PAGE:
Latest Earthquakes - 14 of 13

Latest Earthquakes FAQs - 13 Found

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How fast does the earthquake information get posted to the web site, get sent out via the Earthquake Notification Service (ENS), ATOM feeds, etc?

First of all, USGS earthquake information mechanisms are all triggered by the same system, so they all receive the information at the same time. The time it takes for the system to receive the information primarily depends on where the earthquake is and how large it is.

  • An Earthquake in California will get processed and posted to the system in 2-1/2 minutes on average. This is because our seismic network is very extensive in California where there are many earthquakes and many people.
  • An earthquake in the US outside of California, where the seismic network is not as dense, will typically get posted within 8 minutes.
  • An earthquake outside the US, where the seismic network is sparse in some areas, takes on average 20 minutes to process and post. Our webpages with realtime information are cached for 60 seconds, so there may be an additional delay of up to 60 seconds for the webpage to be updated.

From the time each system receives the information to the time you receive the information is the same for all systems, usually within a few seconds (unless there are network problems), except ENS and the Feeds, which can vary.

Since ENS (the Earthquake Notification System) has many thousands of accounts, all customized to receive different notifications, the time between ENS receiving the information and you receiving your notification can vary quite a bit. A large earthquake that generates many notifications may take up to 45 minutes to reach the last account on the list. A small earthquake that generates fewer notifications will take only a matter of several minutes to reach all accounts. The time it takes for the notifications to be sent is dependent on the capacity of the machines that send the email.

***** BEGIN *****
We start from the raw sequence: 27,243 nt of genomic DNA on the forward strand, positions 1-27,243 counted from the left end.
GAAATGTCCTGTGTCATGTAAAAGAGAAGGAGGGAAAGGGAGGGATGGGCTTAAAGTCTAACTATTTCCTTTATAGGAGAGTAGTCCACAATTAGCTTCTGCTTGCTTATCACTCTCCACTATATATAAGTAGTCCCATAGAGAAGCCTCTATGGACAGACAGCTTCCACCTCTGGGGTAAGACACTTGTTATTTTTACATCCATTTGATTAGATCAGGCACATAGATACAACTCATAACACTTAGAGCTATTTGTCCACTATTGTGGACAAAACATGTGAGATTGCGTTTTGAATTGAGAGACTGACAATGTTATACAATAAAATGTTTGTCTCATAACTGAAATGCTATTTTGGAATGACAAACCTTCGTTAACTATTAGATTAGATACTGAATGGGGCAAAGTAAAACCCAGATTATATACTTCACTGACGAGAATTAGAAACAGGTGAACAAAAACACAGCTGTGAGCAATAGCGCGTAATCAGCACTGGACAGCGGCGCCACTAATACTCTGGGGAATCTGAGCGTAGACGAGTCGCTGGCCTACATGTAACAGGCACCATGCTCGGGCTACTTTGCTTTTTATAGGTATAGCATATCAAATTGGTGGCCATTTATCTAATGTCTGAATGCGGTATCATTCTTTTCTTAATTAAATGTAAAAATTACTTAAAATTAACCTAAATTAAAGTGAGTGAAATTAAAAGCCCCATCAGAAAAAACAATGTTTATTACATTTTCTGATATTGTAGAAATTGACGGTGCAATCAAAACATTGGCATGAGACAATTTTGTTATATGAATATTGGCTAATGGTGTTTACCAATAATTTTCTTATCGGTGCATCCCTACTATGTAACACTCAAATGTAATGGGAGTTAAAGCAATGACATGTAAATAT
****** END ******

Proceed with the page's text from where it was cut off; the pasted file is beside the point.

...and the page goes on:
Social media outlets, such as Twitter, may be able to broadcast the occurrence of an earthquake faster than the USGS can using our standard mechanisms, but they cannot provide any quantitative data such as location and magnitude.

For the various Feeds, we cache different feeds for different lengths of time, so it depends on the feed you access.  We try to balance data volume, how often the data in the feeds change, and server load so:

GeoJSON 7-days and less feeds are cached for 1 minute.
Other 7-day and less feeds are cached for 5 minutes.
30-day feeds and searches are cached for 15 minutes.
Event pages (and geojson detail feeds) are cached for 1 minute for the first 7 days after an event, and for 15 minutes after that.

The Earthquake Map/List/Search interface uses GeoJSON feeds.

Tags: Liquefaction, Earthquakes, Faults, Tectonics, Magnitude